By Rebecca Villaneda
Palos Verdes resident Michael Potter recently showed his first documentary at the Sacramento International Film Festival. “Orphans of Apollo” is a true story about five space entrepreneurs behind the purchase of Russia’s Mir Space Station. Here, at the festival, Potter stands in front of a projected image of the actual station orbiting over Earth. It was a true tale straight out of a science fiction novel — five entrepreneurs who were behind the first-ever privately funded space mission.
First-time filmmaker Michael Potter captured the ground-breaking venture in the documentary “Orphans of Apollo,” which he showed at the Sacramento International Film Festival on March 30.
It was 1999 and the Russians were being pressured by NASA to de-orbit the Mir Space Station to make room for the International Space Station.
Construction of the Mir, which means “peace” in Russia, began in 1986.
“The Russians after the collapse of Communism ran out of money and so they were going to crash this space station into Earth,” said Potter, a Palos Verdes resident. “That’s when these guys stepped into the picture and said, ‘We’re going to fly over there and save this thing.’”
The five Americans, all with various roles, including Walt Anderson who was the financier, created MirCorp to eventually use the station as a hotel, and other entertainment-type prospects.
“The real drama was that the U.S. didn’t want these entrepreneurs, these anarchists to buy the Russian space station, because they wanted to have the monopoly on everything in space,” Potter said.
The 76-minute documentary features firsthand accounts of the men involved, plus actual footage of the meeting in Moscow when the deal was made to “lease” the Mir.
Russia would maintain technological domain over the Mir, while MirCorp essentially would be the tenants.
“As someone growing up in the ’60s and ’70s, I would have never imagined that some day I would be visiting Moscow, let alone working with the Russians, side by side, to save a national treasure, on a capitalist, for-profit, commercial project. This was truly future shock, redux,” said Gus Gardellini, MirCorp’s technical consultant who did a “due diligence” feasibility analysis of the project.
The others behind MirCorp were Rick Tumilson, John Jacobson and Jeff Manber, who was CEO.
Manber formed the management team for the company, gained Russian political support and scouted customers.
Among possible clients, which raked in more than $100 million in potential revenue, were multimillionaire Dennis Tito, NBC and Mark Burnett of “Survivor,” the Murdoch family and film director James Cameron.
But plans didn’t fly…
After continued pressure from the United States, and according to the film, some bad publicity, Russia gave the order to crash the Mir before MirCorp could set up shop. The documentary features footage of the space station breaking off into pieces right before plunging into the South Pacific Ocean on March 23, 2001.
“Some people are calling this the ultimate start-up story, and other people are saying it’s the greatest space story that’s never been told,” Potter said. “Even experts in space haven’t heard this story and so I think that’s what got me switched on and inspired to do it, because it was such an unbelievable story.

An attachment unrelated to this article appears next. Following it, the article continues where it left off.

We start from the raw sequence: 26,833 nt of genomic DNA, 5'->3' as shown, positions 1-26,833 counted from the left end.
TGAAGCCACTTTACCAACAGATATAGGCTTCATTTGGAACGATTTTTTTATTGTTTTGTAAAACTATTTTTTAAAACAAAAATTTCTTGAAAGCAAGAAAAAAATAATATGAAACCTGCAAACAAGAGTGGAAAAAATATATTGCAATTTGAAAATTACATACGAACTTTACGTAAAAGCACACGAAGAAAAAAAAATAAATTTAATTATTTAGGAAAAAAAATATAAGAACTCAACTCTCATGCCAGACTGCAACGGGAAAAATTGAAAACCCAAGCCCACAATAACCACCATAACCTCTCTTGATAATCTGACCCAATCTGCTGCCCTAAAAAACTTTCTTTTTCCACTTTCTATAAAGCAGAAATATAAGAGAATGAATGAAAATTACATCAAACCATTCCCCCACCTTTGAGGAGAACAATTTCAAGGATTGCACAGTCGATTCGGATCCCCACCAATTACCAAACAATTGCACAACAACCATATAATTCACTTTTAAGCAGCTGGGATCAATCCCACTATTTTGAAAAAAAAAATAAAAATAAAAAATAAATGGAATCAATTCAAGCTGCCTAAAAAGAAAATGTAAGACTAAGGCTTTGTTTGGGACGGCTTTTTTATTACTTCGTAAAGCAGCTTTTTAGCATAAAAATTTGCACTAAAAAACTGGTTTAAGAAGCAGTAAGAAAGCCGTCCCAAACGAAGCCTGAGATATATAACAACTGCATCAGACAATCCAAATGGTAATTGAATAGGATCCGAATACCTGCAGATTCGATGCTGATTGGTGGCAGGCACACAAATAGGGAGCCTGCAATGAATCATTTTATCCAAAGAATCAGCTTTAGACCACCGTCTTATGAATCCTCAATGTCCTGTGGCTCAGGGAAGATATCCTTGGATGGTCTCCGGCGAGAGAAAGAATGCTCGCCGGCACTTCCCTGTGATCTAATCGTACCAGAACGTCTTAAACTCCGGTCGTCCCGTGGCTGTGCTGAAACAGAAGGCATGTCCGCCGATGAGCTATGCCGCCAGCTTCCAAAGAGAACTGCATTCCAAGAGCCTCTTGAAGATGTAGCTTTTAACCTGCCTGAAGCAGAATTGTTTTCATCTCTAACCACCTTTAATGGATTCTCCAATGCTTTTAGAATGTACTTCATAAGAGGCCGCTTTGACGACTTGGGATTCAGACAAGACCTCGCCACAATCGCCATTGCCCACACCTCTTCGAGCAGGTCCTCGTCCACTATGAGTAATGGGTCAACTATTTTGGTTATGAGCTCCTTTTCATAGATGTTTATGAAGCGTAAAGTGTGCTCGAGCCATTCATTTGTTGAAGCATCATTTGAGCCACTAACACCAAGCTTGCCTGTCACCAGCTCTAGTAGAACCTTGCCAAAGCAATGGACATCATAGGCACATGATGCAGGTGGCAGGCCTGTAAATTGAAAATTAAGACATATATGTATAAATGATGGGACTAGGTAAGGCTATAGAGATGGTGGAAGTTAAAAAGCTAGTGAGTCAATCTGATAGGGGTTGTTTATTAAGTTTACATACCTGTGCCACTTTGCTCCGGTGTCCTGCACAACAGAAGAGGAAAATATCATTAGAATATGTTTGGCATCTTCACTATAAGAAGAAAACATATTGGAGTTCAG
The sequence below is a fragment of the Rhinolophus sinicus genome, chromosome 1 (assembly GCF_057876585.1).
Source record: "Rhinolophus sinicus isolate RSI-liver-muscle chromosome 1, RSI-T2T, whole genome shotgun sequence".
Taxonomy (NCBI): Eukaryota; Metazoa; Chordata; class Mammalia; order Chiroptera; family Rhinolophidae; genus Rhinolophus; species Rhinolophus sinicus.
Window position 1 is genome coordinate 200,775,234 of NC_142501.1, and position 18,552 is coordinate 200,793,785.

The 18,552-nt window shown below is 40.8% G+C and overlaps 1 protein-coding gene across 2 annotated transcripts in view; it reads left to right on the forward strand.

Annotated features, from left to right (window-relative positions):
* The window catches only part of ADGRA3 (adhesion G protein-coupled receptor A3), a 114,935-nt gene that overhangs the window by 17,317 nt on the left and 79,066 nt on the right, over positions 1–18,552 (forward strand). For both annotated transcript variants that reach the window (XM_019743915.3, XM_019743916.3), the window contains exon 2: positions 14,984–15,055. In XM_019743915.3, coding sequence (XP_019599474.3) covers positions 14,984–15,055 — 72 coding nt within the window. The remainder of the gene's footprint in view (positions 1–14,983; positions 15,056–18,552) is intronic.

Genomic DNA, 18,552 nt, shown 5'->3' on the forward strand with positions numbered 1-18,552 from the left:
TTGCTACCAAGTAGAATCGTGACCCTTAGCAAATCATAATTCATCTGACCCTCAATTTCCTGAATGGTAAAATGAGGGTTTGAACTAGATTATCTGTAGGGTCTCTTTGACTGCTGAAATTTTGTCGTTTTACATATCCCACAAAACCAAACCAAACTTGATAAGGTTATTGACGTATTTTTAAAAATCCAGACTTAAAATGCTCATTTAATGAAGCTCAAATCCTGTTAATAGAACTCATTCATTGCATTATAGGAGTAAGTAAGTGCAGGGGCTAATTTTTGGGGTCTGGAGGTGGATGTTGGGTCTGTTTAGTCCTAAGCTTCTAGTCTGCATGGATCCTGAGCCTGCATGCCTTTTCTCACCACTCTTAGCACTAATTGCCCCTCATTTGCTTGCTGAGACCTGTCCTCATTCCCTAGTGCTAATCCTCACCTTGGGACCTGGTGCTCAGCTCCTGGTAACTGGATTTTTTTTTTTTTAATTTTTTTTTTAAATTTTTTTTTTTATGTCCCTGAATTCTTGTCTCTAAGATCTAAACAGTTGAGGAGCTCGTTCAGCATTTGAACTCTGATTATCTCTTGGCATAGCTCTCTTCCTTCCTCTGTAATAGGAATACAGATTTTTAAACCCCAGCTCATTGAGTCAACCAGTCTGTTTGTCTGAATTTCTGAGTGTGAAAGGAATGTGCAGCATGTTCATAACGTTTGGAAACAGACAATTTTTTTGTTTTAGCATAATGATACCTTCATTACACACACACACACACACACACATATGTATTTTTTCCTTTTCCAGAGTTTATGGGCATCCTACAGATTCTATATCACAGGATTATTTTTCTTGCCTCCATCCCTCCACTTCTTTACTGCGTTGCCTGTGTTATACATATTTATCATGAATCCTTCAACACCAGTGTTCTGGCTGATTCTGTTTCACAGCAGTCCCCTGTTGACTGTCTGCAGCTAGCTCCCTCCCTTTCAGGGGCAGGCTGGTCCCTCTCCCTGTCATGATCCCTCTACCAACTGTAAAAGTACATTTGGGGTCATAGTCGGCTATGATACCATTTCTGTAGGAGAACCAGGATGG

“But at the end of the day, it was about a very small group of people making a tremendous impact, and it’s one of those things that seem to resonate with people nowadays,” he added.
The film’s title is a clear message of how these five men felt watching the first space explorations as kids, then watching their dream mission aborted.
“I think all Americans of a certain age are very much orphans of Apollo. We all share the experience of Neil [Armstrong’s] first step, but even more so, we share the promise, never fulfilled, of that science fiction future. ‘Where’s my jet pack? Where’s my flying car? Where’s the lunar-base-producing power stations that provide limitless, clean and essentially free energy?’” Gardellini said.
“The American space program had been decades of dreams never realized, decades of false expectations, decades of government interference in what the private sector does best: opening up a new frontier. That’s what the title means to me,” Manber added.
Yet both men have faith that the space revolution they started will continue.
“My young son, when he’s my age, will have lifestyle options, which are science fiction now,” Gardellini said. “Right now reusable space ships are being commercially built. [Soon] thousands and thousands of private astronauts will earn their wings, and after just a decade or so, many will even be able to stay in private hotels. These are also being built, privately, right now, and prototypes have already flown,” he added.
Said Potter, “The big question for Americans and tax payers and the question for political leadership is, How do you make a bureaucracy that is going to have the results, the leadership, the impact and the efficiency that some of these [space revolution] entrepreneurs are having?”
For more information about the documentary that is now available on DVD, visit the Orphans of Apollo homepage.